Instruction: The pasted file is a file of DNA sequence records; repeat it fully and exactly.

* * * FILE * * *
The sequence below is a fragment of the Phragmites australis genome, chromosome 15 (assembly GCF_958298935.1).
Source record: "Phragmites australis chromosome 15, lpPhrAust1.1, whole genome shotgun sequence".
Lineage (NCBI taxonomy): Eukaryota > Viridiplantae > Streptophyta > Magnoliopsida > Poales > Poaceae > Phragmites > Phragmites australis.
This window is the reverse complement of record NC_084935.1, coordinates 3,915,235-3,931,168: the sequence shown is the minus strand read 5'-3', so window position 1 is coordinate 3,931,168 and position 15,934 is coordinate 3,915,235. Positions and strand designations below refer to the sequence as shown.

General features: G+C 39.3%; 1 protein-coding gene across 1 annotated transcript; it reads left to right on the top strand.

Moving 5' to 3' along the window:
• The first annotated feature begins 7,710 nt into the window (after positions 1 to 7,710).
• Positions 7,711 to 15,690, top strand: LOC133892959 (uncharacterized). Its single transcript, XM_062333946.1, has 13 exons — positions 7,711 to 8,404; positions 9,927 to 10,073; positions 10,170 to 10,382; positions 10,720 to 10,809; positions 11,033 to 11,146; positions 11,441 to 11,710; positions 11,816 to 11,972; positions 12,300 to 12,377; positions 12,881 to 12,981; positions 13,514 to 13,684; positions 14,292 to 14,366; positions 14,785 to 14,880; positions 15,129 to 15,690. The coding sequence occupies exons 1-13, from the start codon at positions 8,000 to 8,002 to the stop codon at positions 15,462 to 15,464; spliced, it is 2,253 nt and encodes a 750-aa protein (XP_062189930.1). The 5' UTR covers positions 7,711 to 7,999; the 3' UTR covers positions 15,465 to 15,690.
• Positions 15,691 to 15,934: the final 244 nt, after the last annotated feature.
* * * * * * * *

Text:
The sequence below is a fragment of the Phragmites australis genome, chromosome 15 (assembly GCF_958298935.1).
Source record: "Phragmites australis chromosome 15, lpPhrAust1.1, whole genome shotgun sequence".
Lineage (NCBI taxonomy): Eukaryota > Viridiplantae > Streptophyta > Magnoliopsida > Poales > Poaceae > Phragmites > Phragmites australis.
This window is the reverse complement of record NC_084935.1, coordinates 3,915,235-3,931,168: the sequence shown is the minus strand read 5'-3', so window position 1 is coordinate 3,931,168 and position 15,934 is coordinate 3,915,235. Positions and strand designations below refer to the sequence as shown.

General features: G+C 39.3%; 1 protein-coding gene across 1 annotated transcript; it reads left to right on the top strand.

Moving 5' to 3' along the window:
• The first annotated feature begins 7,710 nt into the window (after positions 1 to 7,710).
• Positions 7,711 to 15,690, top strand: LOC133892959 (uncharacterized). Its single transcript, XM_062333946.1, has 13 exons — positions 7,711 to 8,404; positions 9,927 to 10,073; positions 10,170 to 10,382; positions 10,720 to 10,809; positions 11,033 to 11,146; positions 11,441 to 11,710; positions 11,816 to 11,972; positions 12,300 to 12,377; positions 12,881 to 12,981; positions 13,514 to 13,684; positions 14,292 to 14,366; positions 14,785 to 14,880; positions 15,129 to 15,690. The coding sequence occupies exons 1-13, from the start codon at positions 8,000 to 8,002 to the stop codon at positions 15,462 to 15,464; spliced, it is 2,253 nt and encodes a 750-aa protein (XP_062189930.1). The 5' UTR covers positions 7,711 to 7,999; the 3' UTR covers positions 15,465 to 15,690.
• Positions 15,691 to 15,934: the final 244 nt, after the last annotated feature.